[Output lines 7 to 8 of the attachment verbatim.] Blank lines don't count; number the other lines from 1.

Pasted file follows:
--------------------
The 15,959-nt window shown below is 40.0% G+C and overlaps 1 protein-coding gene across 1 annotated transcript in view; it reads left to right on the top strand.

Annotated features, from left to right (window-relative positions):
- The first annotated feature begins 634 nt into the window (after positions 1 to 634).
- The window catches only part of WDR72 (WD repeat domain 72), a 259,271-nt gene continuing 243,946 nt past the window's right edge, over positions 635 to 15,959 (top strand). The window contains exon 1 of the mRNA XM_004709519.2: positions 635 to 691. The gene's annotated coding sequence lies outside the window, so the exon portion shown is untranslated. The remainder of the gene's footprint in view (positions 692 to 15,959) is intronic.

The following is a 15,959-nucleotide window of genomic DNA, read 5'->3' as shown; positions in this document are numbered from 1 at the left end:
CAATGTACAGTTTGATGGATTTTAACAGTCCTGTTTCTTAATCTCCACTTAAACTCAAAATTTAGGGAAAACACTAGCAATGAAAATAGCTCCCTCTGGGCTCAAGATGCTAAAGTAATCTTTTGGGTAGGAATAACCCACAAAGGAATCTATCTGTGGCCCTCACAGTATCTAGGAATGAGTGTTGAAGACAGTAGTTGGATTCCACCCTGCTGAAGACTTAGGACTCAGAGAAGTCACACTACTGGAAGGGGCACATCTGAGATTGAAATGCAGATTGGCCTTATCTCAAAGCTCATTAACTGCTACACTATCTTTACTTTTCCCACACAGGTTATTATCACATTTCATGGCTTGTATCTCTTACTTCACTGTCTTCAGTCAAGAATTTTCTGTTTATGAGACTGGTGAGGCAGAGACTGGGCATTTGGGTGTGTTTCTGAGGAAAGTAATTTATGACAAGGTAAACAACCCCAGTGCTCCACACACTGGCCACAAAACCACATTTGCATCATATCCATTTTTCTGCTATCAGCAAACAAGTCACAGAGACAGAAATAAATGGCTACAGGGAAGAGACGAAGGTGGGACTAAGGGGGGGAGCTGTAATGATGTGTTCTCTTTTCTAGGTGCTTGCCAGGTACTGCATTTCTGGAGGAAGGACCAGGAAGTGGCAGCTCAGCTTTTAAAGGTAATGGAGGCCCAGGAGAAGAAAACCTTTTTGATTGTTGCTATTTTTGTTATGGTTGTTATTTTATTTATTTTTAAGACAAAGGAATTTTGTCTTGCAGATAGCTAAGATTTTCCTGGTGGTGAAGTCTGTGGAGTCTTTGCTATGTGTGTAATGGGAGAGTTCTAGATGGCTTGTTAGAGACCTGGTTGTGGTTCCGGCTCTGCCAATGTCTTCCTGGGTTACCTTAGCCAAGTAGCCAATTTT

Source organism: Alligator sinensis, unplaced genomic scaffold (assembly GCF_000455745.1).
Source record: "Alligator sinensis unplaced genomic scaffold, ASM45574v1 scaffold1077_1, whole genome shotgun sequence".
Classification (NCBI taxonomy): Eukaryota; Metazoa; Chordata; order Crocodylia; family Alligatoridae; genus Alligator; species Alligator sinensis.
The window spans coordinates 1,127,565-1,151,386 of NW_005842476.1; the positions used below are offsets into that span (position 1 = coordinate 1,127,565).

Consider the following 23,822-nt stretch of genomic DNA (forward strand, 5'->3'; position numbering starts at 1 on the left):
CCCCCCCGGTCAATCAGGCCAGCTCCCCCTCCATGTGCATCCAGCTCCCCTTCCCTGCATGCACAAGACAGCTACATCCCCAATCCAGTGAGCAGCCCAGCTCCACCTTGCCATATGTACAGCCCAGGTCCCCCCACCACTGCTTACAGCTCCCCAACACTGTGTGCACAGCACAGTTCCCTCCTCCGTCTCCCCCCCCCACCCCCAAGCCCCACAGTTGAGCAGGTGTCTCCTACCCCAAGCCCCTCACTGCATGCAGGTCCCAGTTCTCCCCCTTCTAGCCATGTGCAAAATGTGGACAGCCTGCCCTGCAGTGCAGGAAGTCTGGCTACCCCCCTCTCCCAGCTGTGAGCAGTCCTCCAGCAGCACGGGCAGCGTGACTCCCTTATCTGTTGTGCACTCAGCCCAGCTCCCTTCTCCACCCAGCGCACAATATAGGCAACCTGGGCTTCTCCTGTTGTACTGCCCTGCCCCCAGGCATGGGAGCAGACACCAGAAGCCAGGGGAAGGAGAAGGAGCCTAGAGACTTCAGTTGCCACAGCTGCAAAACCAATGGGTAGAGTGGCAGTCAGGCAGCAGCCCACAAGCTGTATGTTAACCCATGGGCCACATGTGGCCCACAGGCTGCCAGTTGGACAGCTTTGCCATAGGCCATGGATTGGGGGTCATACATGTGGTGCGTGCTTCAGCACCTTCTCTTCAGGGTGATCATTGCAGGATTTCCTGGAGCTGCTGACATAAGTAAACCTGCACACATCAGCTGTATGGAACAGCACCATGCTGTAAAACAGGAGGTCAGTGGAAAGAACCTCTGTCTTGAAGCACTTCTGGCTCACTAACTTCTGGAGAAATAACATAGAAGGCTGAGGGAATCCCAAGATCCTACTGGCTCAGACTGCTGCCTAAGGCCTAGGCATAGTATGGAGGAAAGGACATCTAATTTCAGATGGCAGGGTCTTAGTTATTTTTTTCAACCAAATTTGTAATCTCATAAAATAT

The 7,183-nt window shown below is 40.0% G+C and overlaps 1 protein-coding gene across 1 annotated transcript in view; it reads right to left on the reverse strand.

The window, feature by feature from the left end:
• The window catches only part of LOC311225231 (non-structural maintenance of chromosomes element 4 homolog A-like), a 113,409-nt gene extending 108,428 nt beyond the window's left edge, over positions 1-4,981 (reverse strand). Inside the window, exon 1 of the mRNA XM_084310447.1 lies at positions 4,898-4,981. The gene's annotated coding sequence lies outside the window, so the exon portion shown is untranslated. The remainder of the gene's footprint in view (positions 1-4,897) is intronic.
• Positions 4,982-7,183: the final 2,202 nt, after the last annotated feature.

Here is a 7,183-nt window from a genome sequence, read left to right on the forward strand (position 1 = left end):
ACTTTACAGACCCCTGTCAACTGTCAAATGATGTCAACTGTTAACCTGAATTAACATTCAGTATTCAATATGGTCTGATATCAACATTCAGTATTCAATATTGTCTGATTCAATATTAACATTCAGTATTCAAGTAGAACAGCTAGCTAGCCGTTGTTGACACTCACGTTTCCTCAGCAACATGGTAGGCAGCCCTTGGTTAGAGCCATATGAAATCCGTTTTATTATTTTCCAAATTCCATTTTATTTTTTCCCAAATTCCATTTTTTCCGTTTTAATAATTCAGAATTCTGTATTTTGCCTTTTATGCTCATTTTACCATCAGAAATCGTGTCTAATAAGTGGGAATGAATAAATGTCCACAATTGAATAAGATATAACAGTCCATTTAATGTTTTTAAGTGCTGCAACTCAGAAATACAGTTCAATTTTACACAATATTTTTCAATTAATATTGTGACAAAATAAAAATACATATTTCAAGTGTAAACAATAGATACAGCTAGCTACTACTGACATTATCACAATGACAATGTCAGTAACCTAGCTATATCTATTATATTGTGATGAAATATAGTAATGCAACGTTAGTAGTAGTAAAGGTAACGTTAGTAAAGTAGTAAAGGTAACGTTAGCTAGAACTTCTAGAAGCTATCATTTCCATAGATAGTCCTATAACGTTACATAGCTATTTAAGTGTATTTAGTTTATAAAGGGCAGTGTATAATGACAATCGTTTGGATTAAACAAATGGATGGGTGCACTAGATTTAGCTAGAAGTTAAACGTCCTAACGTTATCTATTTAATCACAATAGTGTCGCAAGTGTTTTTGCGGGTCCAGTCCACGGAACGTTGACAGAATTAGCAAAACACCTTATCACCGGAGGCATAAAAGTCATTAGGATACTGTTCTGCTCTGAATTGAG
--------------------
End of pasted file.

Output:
Source organism: Alligator sinensis, unplaced genomic scaffold (assembly GCF_000455745.1).
Source record: "Alligator sinensis unplaced genomic scaffold, ASM45574v1 scaffold1077_1, whole genome shotgun sequence".